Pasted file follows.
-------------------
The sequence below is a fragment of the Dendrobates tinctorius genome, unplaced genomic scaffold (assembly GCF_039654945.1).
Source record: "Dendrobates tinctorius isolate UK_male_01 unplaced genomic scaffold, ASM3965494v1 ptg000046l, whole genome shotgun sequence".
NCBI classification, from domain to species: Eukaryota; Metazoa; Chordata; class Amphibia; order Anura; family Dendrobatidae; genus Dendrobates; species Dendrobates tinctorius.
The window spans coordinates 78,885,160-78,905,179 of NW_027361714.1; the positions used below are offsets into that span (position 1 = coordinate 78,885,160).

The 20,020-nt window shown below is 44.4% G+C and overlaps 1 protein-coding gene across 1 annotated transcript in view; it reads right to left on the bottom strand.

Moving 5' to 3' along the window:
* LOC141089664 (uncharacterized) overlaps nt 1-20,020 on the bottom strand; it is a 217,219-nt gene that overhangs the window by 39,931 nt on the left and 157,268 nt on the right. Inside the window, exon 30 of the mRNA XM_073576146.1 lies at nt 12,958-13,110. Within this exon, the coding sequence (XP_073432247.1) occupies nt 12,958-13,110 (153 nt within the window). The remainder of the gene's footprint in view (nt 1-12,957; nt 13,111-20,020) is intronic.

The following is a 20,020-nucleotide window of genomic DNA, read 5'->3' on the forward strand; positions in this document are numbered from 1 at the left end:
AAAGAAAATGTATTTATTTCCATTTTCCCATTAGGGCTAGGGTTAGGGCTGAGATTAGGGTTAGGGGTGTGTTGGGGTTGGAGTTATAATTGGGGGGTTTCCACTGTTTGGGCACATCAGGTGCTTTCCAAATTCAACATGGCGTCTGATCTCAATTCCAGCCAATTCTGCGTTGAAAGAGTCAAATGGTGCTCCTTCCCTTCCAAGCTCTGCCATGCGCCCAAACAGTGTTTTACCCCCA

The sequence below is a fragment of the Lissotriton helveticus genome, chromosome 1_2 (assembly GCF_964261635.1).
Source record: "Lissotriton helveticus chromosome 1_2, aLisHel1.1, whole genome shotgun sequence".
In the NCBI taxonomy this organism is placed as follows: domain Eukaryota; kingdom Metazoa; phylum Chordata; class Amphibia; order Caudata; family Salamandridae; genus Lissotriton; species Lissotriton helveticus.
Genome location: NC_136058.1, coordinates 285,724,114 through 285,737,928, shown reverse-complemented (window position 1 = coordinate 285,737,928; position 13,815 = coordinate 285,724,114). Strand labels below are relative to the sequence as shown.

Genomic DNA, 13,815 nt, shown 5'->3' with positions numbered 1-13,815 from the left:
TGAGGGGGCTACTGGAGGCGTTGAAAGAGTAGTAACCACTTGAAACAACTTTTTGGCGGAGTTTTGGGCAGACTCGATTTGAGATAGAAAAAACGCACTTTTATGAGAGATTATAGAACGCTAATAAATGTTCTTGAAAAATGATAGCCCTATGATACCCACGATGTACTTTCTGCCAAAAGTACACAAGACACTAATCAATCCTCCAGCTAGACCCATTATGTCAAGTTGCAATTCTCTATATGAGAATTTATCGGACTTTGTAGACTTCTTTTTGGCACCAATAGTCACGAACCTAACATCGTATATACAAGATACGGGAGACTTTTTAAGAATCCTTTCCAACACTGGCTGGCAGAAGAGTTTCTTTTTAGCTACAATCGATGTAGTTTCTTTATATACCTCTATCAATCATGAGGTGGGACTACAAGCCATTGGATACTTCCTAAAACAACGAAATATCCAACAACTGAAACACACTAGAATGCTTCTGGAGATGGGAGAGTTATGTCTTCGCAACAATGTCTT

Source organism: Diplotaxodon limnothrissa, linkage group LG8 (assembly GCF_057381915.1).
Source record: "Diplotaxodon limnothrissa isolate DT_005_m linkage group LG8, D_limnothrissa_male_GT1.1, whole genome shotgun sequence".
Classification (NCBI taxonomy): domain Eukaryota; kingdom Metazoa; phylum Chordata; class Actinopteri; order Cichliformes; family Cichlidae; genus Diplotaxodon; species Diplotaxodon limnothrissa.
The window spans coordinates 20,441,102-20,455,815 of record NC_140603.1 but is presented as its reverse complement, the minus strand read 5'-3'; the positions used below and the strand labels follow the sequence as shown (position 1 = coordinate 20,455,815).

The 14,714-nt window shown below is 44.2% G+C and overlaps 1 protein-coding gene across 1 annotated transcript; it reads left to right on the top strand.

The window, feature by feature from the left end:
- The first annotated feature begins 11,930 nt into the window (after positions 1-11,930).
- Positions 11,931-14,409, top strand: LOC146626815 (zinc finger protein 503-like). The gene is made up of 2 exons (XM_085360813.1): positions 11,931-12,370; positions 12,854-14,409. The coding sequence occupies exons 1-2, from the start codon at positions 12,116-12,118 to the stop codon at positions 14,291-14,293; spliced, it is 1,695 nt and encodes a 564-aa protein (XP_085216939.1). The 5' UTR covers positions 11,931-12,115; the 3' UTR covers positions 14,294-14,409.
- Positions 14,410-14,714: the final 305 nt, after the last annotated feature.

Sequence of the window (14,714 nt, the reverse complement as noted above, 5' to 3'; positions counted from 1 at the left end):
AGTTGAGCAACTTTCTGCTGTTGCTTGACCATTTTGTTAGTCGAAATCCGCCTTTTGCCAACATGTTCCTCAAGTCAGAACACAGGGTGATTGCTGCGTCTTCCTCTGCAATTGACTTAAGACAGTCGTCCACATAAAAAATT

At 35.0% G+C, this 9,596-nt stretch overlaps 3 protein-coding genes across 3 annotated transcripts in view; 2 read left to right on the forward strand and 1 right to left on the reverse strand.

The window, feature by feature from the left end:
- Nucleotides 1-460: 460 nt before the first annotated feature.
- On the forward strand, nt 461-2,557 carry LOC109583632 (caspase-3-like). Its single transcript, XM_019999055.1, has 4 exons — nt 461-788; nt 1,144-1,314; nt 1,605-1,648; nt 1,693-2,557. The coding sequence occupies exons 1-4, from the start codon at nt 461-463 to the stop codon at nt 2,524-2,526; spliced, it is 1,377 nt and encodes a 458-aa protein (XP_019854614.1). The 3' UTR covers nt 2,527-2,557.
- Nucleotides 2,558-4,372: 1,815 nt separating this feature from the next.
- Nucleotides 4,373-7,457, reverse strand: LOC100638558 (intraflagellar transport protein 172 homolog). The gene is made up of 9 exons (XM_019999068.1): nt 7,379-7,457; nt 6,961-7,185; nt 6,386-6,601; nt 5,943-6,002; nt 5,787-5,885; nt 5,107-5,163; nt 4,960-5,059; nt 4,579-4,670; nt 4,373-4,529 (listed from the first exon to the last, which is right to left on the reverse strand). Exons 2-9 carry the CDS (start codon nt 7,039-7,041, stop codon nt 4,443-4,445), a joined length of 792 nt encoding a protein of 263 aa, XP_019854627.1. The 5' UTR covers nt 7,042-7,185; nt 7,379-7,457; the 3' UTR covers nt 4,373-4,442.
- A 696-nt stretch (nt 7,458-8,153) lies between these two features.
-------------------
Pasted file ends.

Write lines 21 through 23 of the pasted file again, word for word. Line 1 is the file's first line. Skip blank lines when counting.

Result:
The window, feature by feature from the left end:
- The first annotated feature begins 11,930 nt into the window (after positions 1-11,930).
- Positions 11,931-14,409, top strand: LOC146626815 (zinc finger protein 503-like). The gene is made up of 2 exons (XM_085360813.1): positions 11,931-12,370; positions 12,854-14,409. The coding sequence occupies exons 1-2, from the start codon at positions 12,116-12,118 to the stop codon at positions 14,291-14,293; spliced, it is 1,695 nt and encodes a 564-aa protein (XP_085216939.1). The 5' UTR covers positions 11,931-12,115; the 3' UTR covers positions 14,294-14,409.